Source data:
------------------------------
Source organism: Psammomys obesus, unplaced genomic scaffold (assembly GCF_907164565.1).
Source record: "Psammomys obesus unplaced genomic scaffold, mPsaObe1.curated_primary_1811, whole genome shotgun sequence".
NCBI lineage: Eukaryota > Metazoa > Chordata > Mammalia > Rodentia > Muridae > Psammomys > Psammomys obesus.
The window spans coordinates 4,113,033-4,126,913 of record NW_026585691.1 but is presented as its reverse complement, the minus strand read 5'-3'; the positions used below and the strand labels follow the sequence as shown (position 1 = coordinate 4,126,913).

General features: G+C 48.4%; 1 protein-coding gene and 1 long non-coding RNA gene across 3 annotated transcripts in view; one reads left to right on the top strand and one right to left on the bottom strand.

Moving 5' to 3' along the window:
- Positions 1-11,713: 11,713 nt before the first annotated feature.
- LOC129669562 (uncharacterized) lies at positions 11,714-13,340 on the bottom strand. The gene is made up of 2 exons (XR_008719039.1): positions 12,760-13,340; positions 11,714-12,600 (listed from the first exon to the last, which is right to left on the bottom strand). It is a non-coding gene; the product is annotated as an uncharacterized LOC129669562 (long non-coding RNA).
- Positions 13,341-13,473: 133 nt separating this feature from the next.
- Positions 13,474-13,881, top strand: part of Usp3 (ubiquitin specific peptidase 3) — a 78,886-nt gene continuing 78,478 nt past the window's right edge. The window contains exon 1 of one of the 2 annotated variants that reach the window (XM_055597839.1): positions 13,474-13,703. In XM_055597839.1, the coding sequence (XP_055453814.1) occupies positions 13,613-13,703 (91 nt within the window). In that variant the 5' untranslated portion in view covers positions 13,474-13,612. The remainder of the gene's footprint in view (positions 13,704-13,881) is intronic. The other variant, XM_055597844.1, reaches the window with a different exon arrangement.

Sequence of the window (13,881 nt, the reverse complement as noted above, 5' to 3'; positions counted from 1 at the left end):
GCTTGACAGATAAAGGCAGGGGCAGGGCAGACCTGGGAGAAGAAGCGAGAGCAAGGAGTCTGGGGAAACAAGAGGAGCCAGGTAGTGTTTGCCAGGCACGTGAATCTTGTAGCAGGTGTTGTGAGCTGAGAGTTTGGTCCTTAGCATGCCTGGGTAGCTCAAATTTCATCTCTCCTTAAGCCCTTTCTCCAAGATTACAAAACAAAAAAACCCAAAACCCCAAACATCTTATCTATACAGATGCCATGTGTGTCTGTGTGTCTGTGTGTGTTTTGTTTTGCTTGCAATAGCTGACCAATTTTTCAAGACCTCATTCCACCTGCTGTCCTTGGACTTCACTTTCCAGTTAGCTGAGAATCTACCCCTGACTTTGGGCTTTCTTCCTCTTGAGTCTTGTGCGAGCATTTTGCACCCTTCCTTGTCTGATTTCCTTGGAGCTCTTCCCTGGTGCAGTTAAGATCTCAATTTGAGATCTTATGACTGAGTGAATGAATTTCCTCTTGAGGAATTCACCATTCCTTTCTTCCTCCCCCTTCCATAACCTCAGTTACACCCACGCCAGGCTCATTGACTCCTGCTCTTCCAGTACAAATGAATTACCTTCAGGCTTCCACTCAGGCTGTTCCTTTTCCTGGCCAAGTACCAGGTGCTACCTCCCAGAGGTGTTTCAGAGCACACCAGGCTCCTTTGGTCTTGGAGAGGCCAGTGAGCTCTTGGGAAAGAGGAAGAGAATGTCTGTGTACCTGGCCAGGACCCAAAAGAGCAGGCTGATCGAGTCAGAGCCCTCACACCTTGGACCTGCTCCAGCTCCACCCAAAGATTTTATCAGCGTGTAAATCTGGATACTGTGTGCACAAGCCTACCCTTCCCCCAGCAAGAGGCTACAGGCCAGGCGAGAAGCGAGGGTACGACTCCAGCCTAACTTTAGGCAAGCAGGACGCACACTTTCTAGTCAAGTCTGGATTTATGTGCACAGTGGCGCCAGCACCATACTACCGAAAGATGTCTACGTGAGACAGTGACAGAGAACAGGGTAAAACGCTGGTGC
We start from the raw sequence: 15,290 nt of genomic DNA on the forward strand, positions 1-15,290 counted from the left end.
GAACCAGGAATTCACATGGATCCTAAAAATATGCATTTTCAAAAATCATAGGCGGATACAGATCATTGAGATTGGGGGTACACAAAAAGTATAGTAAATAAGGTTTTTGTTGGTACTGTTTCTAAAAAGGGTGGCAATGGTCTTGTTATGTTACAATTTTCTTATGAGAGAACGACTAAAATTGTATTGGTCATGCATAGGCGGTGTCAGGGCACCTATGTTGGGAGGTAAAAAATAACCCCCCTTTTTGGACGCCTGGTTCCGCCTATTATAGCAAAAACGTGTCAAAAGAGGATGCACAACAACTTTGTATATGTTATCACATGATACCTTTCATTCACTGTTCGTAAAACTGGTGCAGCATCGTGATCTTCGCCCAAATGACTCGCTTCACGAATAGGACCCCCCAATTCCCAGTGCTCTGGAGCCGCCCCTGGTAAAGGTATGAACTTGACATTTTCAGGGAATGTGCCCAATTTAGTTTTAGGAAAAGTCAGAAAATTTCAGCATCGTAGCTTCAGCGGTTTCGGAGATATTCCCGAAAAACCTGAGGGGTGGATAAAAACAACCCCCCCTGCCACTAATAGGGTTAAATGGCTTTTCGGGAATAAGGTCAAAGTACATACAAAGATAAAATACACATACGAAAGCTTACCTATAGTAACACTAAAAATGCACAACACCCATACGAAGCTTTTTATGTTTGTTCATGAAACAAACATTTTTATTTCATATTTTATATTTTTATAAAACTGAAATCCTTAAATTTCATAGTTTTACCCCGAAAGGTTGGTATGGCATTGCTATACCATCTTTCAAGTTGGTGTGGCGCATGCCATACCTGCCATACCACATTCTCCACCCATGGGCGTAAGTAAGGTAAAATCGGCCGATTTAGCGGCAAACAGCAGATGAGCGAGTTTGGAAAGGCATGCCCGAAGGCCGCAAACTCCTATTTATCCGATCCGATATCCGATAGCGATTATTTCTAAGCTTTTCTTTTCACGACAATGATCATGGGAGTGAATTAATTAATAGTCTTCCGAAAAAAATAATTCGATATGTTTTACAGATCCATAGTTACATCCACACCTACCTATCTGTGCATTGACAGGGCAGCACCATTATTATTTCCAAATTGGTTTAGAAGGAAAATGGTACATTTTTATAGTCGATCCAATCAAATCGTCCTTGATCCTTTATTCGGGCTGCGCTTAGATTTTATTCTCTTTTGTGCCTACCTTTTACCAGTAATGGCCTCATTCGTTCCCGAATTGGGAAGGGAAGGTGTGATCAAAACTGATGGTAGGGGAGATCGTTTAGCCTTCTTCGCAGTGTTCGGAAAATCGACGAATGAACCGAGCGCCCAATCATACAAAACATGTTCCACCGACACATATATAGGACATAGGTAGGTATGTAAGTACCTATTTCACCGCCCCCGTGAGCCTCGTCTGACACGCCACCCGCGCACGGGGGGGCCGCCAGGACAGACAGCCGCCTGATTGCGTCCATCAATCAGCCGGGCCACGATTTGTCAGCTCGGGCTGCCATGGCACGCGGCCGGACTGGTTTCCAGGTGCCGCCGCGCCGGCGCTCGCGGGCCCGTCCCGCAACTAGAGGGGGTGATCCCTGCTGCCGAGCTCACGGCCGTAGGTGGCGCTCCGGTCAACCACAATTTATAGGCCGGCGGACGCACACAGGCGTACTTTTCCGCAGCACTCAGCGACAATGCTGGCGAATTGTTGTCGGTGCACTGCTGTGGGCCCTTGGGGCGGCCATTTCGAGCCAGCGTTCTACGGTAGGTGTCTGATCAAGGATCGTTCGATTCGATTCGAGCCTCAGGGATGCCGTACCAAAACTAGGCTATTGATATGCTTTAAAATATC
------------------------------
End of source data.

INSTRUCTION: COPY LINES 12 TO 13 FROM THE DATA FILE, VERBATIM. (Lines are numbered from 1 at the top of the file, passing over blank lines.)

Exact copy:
GCTTGACAGATAAAGGCAGGGGCAGGGCAGACCTGGGAGAAGAAGCGAGAGCAAGGAGTCTGGGGAAACAAGAGGAGCCAGGTAGTGTTTGCCAGGCACGTGAATCTTGTAGCAGGTGTTGTGAGCTGAGAGTTTGGTCCTTAGCATGCCTGGGTAGCTCAAATTTCATCTCTCCTTAAGCCCTTTCTCCAAGATTACAAAACAAAAAAACCCAAAACCCCAAACATCTTATCTATACAGATGCCATGTGTGTCTGTGTGTCTGTGTGTGTTTTGTTTTGCTTGCAATAGCTGACCAATTTTTCAAGACCTCATTCCACCTGCTGTCCTTGGACTTCACTTTCCAGTTAGCTGAGAATCTACCCCTGACTTTGGGCTTTCTTCCTCTTGAGTCTTGTGCGAGCATTTTGCACCCTTCCTTGTCTGATTTCCTTGGAGCTCTTCCCTGGTGCAGTTAAGATCTCAATTTGAGATCTTATGACTGAGTGAATGAATTTCCTCTTGAGGAATTCACCATTCCTTTCTTCCTCCCCCTTCCATAACCTCAGTTACACCCACGCCAGGCTCATTGACTCCTGCTCTTCCAGTACAAATGAATTACCTTCAGGCTTCCACTCAGGCTGTTCCTTTTCCTGGCCAAGTACCAGGTGCTACCTCCCAGAGGTGTTTCAGAGCACACCAGGCTCCTTTGGTCTTGGAGAGGCCAGTGAGCTCTTGGGAAAGAGGAAGAGAATGTCTGTGTACCTGGCCAGGACCCAAAAGAGCAGGCTGATCGAGTCAGAGCCCTCACACCTTGGACCTGCTCCAGCTCCACCCAAAGATTTTATCAGCGTGTAAATCTGGATACTGTGTGCACAAGCCTACCCTTCCCCCAGCAAGAGGCTACAGGCCAGGCGAGAAGCGAGGGTACGACTCCAGCCTAACTTTAGGCAAGCAGGACGCACACTTTCTAGTCAAGTCTGGATTTATGTGCACAGTGGCGCCAGCACCATACTACCGAAAGATGTCTACGTGAGACAGTGACAGAGAACAGGGTAAAACGCTGGTGC
We start from the raw sequence: 15,290 nt of genomic DNA on the forward strand, positions 1-15,290 counted from the left end.